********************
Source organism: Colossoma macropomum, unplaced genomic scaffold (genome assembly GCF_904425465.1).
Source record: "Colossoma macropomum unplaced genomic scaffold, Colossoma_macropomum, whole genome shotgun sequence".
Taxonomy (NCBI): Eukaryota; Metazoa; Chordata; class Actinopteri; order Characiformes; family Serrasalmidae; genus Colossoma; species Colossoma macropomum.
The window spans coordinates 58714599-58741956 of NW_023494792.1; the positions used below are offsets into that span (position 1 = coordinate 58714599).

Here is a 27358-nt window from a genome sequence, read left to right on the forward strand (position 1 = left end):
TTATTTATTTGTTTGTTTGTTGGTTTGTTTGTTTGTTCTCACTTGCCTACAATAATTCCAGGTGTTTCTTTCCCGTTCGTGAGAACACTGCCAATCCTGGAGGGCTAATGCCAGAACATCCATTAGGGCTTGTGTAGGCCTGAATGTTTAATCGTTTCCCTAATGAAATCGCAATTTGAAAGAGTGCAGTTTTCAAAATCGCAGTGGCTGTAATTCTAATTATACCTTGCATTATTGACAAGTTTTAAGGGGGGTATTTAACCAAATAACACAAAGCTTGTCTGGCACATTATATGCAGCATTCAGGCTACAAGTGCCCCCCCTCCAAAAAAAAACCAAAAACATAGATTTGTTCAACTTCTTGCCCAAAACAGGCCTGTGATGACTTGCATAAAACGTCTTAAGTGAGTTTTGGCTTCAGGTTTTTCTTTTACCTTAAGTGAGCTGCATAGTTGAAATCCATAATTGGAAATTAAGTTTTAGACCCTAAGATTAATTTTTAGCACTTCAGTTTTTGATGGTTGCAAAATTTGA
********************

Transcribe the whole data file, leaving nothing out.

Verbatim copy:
Source organism: Colossoma macropomum, unplaced genomic scaffold (genome assembly GCF_904425465.1).
Source record: "Colossoma macropomum unplaced genomic scaffold, Colossoma_macropomum, whole genome shotgun sequence".
Taxonomy (NCBI): Eukaryota; Metazoa; Chordata; class Actinopteri; order Characiformes; family Serrasalmidae; genus Colossoma; species Colossoma macropomum.
The window spans coordinates 58714599-58741956 of NW_023494792.1; the positions used below are offsets into that span (position 1 = coordinate 58714599).

Here is a 27358-nt window from a genome sequence, read left to right on the forward strand (position 1 = left end):
TTATTTATTTGTTTGTTTGTTGGTTTGTTTGTTTGTTCTCACTTGCCTACAATAATTCCAGGTGTTTCTTTCCCGTTCGTGAGAACACTGCCAATCCTGGAGGGCTAATGCCAGAACATCCATTAGGGCTTGTGTAGGCCTGAATGTTTAATCGTTTCCCTAATGAAATCGCAATTTGAAAGAGTGCAGTTTTCAAAATCGCAGTGGCTGTAATTCTAATTATACCTTGCATTATTGACAAGTTTTAAGGGGGGTATTTAACCAAATAACACAAAGCTTGTCTGGCACATTATATGCAGCATTCAGGCTACAAGTGCCCCCCCTCCAAAAAAAAACCAAAAACATAGATTTGTTCAACTTCTTGCCCAAAACAGGCCTGTGATGACTTGCATAAAACGTCTTAAGTGAGTTTTGGCTTCAGGTTTTTCTTTTACCTTAAGTGAGCTGCATAGTTGAAATCCATAATTGGAAATTAAGTTTTAGACCCTAAGATTAATTTTTAGCACTTCAGTTTTTGATGGTTGCAAAATTTGA